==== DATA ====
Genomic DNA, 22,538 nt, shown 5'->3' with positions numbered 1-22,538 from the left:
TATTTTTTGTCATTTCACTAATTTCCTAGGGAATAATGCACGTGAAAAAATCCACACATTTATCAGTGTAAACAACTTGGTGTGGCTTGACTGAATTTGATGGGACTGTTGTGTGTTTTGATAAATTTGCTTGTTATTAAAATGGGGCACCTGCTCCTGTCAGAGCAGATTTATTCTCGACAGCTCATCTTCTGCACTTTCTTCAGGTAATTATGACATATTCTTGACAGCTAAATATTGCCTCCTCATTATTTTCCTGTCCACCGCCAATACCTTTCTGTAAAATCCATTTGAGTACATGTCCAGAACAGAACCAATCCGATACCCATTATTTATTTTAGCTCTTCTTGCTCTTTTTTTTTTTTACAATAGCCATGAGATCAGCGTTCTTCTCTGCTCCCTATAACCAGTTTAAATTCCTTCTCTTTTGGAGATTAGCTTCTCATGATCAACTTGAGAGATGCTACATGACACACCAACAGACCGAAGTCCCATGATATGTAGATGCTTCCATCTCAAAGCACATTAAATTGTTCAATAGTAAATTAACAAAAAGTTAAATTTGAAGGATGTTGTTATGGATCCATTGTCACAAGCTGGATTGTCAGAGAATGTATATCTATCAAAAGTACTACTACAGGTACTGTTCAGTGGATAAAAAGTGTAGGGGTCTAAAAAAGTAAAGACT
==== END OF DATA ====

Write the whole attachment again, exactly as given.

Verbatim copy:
Genomic DNA, 22,538 nt, shown 5'->3' with positions numbered 1-22,538 from the left:
TATTTTTTGTCATTTCACTAATTTCCTAGGGAATAATGCACGTGAAAAAATCCACACATTTATCAGTGTAAACAACTTGGTGTGGCTTGACTGAATTTGATGGGACTGTTGTGTGTTTTGATAAATTTGCTTGTTATTAAAATGGGGCACCTGCTCCTGTCAGAGCAGATTTATTCTCGACAGCTCATCTTCTGCACTTTCTTCAGGTAATTATGACATATTCTTGACAGCTAAATATTGCCTCCTCATTATTTTCCTGTCCACCGCCAATACCTTTCTGTAAAATCCATTTGAGTACATGTCCAGAACAGAACCAATCCGATACCCATTATTTATTTTAGCTCTTCTTGCTCTTTTTTTTTTTTACAATAGCCATGAGATCAGCGTTCTTCTCTGCTCCCTATAACCAGTTTAAATTCCTTCTCTTTTGGAGATTAGCTTCTCATGATCAACTTGAGAGATGCTACATGACACACCAACAGACCGAAGTCCCATGATATGTAGATGCTTCCATCTCAAAGCACATTAAATTGTTCAATAGTAAATTAACAAAAAGTTAAATTTGAAGGATGTTGTTATGGATCCATTGTCACAAGCTGGATTGTCAGAGAATGTATATCTATCAAAAGTACTACTACAGGTACTGTTCAGTGGATAAAAAGTGTAGGGGTCTAAAAAAGTAAAGACT